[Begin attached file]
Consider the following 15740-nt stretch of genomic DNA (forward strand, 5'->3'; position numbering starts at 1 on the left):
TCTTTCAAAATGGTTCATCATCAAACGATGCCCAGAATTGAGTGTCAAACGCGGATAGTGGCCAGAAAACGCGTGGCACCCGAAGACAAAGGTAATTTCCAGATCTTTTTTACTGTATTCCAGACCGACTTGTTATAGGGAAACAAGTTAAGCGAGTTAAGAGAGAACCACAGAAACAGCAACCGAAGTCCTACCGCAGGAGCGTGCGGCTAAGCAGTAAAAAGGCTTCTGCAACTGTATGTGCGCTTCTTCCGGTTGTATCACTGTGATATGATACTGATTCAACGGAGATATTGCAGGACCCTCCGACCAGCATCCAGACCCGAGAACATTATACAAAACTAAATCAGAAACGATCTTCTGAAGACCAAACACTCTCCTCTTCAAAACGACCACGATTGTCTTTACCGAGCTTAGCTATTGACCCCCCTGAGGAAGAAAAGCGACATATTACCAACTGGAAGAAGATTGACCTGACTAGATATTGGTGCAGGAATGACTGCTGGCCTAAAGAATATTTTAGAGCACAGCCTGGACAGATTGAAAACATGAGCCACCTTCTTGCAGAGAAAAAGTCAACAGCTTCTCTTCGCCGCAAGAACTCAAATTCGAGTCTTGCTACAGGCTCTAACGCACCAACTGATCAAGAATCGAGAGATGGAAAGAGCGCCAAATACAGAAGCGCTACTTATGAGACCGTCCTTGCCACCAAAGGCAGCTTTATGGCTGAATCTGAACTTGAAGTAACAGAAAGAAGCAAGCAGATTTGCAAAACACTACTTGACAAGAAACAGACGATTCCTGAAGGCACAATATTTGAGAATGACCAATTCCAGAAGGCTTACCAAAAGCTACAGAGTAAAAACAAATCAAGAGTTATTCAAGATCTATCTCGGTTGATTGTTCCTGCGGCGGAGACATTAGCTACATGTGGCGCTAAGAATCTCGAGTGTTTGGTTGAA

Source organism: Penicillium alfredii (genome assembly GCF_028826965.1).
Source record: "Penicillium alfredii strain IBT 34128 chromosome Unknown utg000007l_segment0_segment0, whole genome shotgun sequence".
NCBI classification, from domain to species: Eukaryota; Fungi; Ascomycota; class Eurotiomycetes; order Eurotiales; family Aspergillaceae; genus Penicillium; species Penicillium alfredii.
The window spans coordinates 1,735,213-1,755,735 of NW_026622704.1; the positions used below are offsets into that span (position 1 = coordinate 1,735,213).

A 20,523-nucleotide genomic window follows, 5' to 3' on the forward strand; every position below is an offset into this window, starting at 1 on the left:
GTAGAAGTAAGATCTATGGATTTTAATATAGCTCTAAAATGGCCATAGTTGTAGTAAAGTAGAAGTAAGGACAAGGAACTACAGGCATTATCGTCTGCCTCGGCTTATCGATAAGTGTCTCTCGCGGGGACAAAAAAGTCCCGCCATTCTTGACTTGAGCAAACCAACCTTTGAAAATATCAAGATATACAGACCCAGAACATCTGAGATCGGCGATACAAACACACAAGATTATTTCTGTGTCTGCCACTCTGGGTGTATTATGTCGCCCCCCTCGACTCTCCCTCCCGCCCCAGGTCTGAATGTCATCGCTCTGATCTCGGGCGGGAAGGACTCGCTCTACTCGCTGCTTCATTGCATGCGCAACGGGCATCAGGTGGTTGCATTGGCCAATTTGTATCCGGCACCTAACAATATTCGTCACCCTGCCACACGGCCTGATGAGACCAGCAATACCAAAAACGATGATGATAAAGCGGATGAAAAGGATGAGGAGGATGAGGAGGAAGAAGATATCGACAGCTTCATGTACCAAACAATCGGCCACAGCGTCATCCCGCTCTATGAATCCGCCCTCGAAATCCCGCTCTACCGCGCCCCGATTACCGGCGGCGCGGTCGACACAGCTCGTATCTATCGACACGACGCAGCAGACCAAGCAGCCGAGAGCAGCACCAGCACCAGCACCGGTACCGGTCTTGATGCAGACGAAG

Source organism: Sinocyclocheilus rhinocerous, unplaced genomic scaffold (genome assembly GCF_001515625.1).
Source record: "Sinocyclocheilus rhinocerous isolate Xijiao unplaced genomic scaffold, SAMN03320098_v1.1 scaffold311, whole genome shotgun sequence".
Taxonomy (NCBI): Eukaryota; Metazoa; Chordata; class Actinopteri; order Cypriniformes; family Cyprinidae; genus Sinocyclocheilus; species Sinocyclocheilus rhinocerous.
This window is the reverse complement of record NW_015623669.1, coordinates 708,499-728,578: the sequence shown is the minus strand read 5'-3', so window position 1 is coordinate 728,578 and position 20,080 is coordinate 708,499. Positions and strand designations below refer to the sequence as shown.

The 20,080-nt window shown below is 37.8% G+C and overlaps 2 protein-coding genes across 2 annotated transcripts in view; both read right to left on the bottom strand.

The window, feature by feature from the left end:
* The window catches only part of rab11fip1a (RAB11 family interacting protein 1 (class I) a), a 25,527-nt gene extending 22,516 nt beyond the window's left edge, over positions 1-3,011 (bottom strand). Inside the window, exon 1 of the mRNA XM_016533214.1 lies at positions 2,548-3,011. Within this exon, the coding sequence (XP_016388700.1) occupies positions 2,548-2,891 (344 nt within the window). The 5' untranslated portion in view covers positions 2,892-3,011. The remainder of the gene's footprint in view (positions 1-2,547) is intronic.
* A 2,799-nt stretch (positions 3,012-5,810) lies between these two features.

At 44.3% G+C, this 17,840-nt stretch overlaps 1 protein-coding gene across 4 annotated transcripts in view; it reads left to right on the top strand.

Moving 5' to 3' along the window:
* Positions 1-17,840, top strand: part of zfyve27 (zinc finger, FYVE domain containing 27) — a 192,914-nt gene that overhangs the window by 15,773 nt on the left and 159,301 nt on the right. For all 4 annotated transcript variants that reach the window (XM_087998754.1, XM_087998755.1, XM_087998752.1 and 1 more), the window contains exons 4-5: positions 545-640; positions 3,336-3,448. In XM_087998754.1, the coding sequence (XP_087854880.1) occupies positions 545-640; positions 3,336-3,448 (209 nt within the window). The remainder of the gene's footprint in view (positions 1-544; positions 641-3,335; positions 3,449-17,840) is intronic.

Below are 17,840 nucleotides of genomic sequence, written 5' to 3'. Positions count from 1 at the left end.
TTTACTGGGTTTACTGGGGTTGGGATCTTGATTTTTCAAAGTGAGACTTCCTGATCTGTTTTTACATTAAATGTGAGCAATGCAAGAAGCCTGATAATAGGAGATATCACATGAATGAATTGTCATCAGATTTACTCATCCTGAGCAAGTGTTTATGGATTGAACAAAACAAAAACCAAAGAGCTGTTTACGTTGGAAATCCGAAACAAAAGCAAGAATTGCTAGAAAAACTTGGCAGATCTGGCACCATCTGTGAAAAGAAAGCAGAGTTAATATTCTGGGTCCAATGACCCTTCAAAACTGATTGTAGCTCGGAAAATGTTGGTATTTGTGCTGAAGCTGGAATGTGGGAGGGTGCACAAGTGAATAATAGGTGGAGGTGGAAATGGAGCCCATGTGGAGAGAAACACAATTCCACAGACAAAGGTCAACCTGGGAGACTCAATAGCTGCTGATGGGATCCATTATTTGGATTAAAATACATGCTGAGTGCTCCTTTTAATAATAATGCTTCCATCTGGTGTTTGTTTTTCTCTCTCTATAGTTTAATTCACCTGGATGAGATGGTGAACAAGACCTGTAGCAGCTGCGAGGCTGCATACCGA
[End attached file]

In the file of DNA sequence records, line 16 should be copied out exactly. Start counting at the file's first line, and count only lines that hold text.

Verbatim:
* A 2,799-nt stretch (positions 3,012-5,810) lies between these two features.